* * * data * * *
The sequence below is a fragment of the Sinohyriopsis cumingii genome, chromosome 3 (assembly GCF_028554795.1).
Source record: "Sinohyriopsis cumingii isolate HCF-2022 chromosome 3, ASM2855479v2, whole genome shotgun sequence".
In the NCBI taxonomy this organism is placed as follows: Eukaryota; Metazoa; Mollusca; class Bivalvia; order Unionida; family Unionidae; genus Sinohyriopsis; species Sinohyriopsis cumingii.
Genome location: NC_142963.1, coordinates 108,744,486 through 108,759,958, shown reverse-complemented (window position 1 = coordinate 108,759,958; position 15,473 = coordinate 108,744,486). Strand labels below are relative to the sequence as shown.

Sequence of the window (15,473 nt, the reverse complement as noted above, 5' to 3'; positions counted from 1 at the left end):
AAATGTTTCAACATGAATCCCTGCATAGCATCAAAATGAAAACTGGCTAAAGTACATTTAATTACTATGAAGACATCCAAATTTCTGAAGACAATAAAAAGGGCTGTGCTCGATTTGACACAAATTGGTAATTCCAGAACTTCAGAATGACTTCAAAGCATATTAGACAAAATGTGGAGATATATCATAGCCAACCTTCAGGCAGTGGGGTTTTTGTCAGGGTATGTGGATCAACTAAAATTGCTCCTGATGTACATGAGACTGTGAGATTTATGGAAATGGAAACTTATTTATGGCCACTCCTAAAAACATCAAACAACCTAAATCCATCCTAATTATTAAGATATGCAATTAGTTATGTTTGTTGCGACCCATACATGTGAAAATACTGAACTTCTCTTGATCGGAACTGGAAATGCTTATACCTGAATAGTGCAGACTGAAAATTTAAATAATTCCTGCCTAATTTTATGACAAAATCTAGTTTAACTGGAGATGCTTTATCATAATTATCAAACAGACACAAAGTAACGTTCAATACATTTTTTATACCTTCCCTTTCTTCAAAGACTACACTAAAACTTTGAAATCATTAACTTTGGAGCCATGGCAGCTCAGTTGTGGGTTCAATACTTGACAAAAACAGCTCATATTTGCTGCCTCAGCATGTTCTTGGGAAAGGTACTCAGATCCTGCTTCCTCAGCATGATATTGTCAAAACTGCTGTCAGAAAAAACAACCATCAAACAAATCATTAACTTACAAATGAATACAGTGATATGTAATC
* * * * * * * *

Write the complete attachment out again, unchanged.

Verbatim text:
The sequence below is a fragment of the Sinohyriopsis cumingii genome, chromosome 3 (assembly GCF_028554795.1).
Source record: "Sinohyriopsis cumingii isolate HCF-2022 chromosome 3, ASM2855479v2, whole genome shotgun sequence".
In the NCBI taxonomy this organism is placed as follows: Eukaryota; Metazoa; Mollusca; class Bivalvia; order Unionida; family Unionidae; genus Sinohyriopsis; species Sinohyriopsis cumingii.
Genome location: NC_142963.1, coordinates 108,744,486 through 108,759,958, shown reverse-complemented (window position 1 = coordinate 108,759,958; position 15,473 = coordinate 108,744,486). Strand labels below are relative to the sequence as shown.

Sequence of the window (15,473 nt, the reverse complement as noted above, 5' to 3'; positions counted from 1 at the left end):
AAATGTTTCAACATGAATCCCTGCATAGCATCAAAATGAAAACTGGCTAAAGTACATTTAATTACTATGAAGACATCCAAATTTCTGAAGACAATAAAAAGGGCTGTGCTCGATTTGACACAAATTGGTAATTCCAGAACTTCAGAATGACTTCAAAGCATATTAGACAAAATGTGGAGATATATCATAGCCAACCTTCAGGCAGTGGGGTTTTTGTCAGGGTATGTGGATCAACTAAAATTGCTCCTGATGTACATGAGACTGTGAGATTTATGGAAATGGAAACTTATTTATGGCCACTCCTAAAAACATCAAACAACCTAAATCCATCCTAATTATTAAGATATGCAATTAGTTATGTTTGTTGCGACCCATACATGTGAAAATACTGAACTTCTCTTGATCGGAACTGGAAATGCTTATACCTGAATAGTGCAGACTGAAAATTTAAATAATTCCTGCCTAATTTTATGACAAAATCTAGTTTAACTGGAGATGCTTTATCATAATTATCAAACAGACACAAAGTAACGTTCAATACATTTTTTATACCTTCCCTTTCTTCAAAGACTACACTAAAACTTTGAAATCATTAACTTTGGAGCCATGGCAGCTCAGTTGTGGGTTCAATACTTGACAAAAACAGCTCATATTTGCTGCCTCAGCATGTTCTTGGGAAAGGTACTCAGATCCTGCTTCCTCAGCATGATATTGTCAAAACTGCTGTCAGAAAAAACAACCATCAAACAAATCATTAACTTACAAATGAATACAGTGATATGTAATC